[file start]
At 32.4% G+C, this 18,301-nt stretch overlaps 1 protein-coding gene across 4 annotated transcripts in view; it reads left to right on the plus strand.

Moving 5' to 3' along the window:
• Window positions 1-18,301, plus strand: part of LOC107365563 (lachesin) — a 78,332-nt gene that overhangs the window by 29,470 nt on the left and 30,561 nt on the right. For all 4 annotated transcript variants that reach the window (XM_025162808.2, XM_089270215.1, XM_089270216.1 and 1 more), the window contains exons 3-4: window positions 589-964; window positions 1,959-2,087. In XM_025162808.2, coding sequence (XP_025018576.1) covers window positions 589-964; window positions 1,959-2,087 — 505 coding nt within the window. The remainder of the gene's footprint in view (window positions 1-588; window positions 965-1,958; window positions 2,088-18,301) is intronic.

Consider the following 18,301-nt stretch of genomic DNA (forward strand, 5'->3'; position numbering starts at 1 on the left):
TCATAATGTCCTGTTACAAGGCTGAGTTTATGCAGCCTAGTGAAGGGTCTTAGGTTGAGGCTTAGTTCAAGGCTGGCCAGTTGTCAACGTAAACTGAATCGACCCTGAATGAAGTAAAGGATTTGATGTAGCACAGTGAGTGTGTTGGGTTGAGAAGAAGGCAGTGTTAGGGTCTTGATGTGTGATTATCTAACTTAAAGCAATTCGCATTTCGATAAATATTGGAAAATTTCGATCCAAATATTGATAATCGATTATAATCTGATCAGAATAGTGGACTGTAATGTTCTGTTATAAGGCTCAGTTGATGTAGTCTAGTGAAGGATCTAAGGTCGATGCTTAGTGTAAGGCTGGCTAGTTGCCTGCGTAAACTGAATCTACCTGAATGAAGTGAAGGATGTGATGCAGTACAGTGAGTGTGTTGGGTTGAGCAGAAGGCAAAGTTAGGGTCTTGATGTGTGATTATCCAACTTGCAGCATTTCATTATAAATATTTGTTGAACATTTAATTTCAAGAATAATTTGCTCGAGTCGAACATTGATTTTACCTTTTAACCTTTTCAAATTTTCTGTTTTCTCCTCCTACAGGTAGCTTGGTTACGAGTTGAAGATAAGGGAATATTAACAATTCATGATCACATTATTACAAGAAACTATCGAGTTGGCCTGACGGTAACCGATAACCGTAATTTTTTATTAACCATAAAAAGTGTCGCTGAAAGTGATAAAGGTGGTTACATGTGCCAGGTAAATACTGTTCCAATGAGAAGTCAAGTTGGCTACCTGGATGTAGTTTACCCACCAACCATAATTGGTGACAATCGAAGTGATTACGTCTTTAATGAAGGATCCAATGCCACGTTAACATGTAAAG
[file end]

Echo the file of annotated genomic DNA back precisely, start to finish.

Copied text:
At 32.4% G+C, this 18,301-nt stretch overlaps 1 protein-coding gene across 4 annotated transcripts in view; it reads left to right on the plus strand.

Moving 5' to 3' along the window:
• Window positions 1-18,301, plus strand: part of LOC107365563 (lachesin) — a 78,332-nt gene that overhangs the window by 29,470 nt on the left and 30,561 nt on the right. For all 4 annotated transcript variants that reach the window (XM_025162808.2, XM_089270215.1, XM_089270216.1 and 1 more), the window contains exons 3-4: window positions 589-964; window positions 1,959-2,087. In XM_025162808.2, coding sequence (XP_025018576.1) covers window positions 589-964; window positions 1,959-2,087 — 505 coding nt within the window. The remainder of the gene's footprint in view (window positions 1-588; window positions 965-1,958; window positions 2,088-18,301) is intronic.

Consider the following 18,301-nt stretch of genomic DNA (forward strand, 5'->3'; position numbering starts at 1 on the left):
TCATAATGTCCTGTTACAAGGCTGAGTTTATGCAGCCTAGTGAAGGGTCTTAGGTTGAGGCTTAGTTCAAGGCTGGCCAGTTGTCAACGTAAACTGAATCGACCCTGAATGAAGTAAAGGATTTGATGTAGCACAGTGAGTGTGTTGGGTTGAGAAGAAGGCAGTGTTAGGGTCTTGATGTGTGATTATCTAACTTAAAGCAATTCGCATTTCGATAAATATTGGAAAATTTCGATCCAAATATTGATAATCGATTATAATCTGATCAGAATAGTGGACTGTAATGTTCTGTTATAAGGCTCAGTTGATGTAGTCTAGTGAAGGATCTAAGGTCGATGCTTAGTGTAAGGCTGGCTAGTTGCCTGCGTAAACTGAATCTACCTGAATGAAGTGAAGGATGTGATGCAGTACAGTGAGTGTGTTGGGTTGAGCAGAAGGCAAAGTTAGGGTCTTGATGTGTGATTATCCAACTTGCAGCATTTCATTATAAATATTTGTTGAACATTTAATTTCAAGAATAATTTGCTCGAGTCGAACATTGATTTTACCTTTTAACCTTTTCAAATTTTCTGTTTTCTCCTCCTACAGGTAGCTTGGTTACGAGTTGAAGATAAGGGAATATTAACAATTCATGATCACATTATTACAAGAAACTATCGAGTTGGCCTGACGGTAACCGATAACCGTAATTTTTTATTAACCATAAAAAGTGTCGCTGAAAGTGATAAAGGTGGTTACATGTGCCAGGTAAATACTGTTCCAATGAGAAGTCAAGTTGGCTACCTGGATGTAGTTTACCCACCAACCATAATTGGTGACAATCGAAGTGATTACGTCTTTAATGAAGGATCCAATGCCACGTTAACATGTAAAG